For us, memes are simply images that resonate with our mood. There are tons of Twitter accounts dedicated to being "reaction meme" archives. These accounts serve as a source to come look for the meme that best reflects what we want to express. Oftentimes, cultural trends will bring new memes into popularity, but there are also memes that can be used whenever.
If you are trying to appeal to Gen Z, it's important that you know the difference between a trendy meme and a reaction pic. Trendy memes are time-sensitive. They come into the mainstream for a few weeks, but using them after that time span is ineffective and pointless (or even cringey if you're a brand or an older person). For example, currently there is a picture of the little girl from Monsters Inc. that is circulating Twitter. She is crying in a car, and people are using it to describe nerve-racking driving moments that make us freak out. However, this meme will probably die out in a few weeks, and using it afterwards will not be as effective or exciting as it is right now. Reaction pics are usable whenever. These are often categorized by emotions (love, sadness, etc) or characters (Kermit the Frog, SpongeBob, etc). We send these pictures to each other with or without a caption, and they represent a very specific, nuanced emotion that only young people might be able to understand.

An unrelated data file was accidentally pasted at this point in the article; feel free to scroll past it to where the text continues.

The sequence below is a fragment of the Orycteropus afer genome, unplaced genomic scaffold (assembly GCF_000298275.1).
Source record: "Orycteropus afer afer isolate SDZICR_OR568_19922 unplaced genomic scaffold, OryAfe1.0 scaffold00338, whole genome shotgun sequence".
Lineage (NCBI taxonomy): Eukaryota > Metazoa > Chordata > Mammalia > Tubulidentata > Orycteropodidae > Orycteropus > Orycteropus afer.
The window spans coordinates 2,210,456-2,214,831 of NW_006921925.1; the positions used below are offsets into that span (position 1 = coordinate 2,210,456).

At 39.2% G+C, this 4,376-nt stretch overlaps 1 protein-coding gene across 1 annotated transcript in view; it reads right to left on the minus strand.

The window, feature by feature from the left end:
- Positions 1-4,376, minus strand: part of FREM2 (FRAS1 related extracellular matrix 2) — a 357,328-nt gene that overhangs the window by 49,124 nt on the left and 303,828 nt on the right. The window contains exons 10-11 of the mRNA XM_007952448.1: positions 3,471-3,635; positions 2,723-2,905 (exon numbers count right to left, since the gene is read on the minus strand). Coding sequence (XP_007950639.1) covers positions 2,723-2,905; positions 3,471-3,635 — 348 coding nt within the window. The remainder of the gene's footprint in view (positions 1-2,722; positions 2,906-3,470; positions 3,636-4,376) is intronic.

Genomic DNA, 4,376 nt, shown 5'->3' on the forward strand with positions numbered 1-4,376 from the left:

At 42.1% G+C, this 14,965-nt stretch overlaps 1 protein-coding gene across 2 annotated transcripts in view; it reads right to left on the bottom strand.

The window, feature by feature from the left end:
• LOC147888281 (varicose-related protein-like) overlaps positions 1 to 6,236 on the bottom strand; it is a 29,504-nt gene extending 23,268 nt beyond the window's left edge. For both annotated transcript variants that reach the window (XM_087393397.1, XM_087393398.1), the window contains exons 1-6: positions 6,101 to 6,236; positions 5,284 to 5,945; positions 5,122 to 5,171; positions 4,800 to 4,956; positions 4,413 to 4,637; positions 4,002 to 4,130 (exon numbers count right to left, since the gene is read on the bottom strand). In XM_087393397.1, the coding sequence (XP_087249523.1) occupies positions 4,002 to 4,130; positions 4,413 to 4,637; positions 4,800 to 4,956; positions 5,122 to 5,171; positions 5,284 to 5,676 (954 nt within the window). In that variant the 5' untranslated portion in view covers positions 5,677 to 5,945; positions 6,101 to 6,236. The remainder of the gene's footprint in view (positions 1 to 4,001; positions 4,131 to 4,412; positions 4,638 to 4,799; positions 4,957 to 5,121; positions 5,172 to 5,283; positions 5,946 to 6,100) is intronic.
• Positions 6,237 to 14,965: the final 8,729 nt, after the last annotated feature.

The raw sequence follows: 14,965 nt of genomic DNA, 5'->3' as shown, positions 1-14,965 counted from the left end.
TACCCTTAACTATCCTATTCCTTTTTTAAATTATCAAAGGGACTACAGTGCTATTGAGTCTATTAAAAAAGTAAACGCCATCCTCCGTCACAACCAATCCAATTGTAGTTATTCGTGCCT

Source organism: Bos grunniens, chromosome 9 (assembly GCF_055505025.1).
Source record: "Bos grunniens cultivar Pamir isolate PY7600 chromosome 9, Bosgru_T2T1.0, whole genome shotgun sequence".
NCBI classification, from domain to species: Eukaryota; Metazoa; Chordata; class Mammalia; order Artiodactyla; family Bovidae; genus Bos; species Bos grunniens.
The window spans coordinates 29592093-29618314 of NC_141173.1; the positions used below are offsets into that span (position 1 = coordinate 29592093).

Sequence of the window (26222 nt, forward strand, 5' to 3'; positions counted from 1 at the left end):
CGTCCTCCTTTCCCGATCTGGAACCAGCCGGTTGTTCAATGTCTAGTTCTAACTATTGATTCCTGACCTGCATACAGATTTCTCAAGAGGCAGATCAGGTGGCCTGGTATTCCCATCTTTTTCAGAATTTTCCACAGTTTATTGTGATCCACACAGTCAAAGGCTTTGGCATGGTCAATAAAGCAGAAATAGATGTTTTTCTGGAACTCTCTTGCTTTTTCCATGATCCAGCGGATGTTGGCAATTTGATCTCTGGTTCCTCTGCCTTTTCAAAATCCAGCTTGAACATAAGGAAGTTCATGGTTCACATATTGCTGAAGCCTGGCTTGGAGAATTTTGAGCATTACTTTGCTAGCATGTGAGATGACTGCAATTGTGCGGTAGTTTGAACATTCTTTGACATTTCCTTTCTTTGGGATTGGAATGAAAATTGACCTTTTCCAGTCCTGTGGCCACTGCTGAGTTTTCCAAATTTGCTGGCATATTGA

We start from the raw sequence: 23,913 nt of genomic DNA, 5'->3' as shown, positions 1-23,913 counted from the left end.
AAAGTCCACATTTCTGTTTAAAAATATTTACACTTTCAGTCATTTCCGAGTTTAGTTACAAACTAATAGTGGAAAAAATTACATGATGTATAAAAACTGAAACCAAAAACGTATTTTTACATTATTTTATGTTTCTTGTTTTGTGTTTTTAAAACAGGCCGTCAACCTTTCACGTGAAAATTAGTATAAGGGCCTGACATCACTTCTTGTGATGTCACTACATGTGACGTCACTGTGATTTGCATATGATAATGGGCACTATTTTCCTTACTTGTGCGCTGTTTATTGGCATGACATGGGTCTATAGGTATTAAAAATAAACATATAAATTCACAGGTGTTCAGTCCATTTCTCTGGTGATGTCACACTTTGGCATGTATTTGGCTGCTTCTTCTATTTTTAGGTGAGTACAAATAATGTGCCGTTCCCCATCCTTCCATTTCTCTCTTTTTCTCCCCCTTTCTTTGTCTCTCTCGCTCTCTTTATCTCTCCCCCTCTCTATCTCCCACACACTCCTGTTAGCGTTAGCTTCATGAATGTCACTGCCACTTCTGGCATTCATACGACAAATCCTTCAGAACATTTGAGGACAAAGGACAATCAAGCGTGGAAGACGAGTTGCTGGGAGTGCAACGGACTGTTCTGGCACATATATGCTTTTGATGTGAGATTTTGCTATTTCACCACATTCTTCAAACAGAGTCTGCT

When most people think of Gen Z language, they probably think of Internet slang. But as you can tell, there are numerous other factors that play into the way we communicate other than slang. Internet lingo also evolves, though not as rapidly as memes. You can easily Google "Internet slang" and many results will pop up with headlines such as "30 TRENDY SLANG WORDS YOU NEED TO KNOW" or " LIST OF NEW INTERNET LINGO." The problem with these pages is that they are often outdated and also just made by boomers. Internet slang is time-sensitive and unique to our generation. Additionally, it is very important to note that a lot of this "slang" is actually just AAVE (African American Vernacular English) and thus it should not be used carelessly by non-black people let alone brands. Last November, Beats By Dre released a commercial featuring rapper Flo Milli dancing in front of a confederate statue and flashed the words "Flex that clapback" at the end. The poor use of AAVE and a clearly superficial attempt to appeal to the Black community caused backlash against the brand. The good news is, there are many other ways to appeal to our generation other than using these "trendy" words.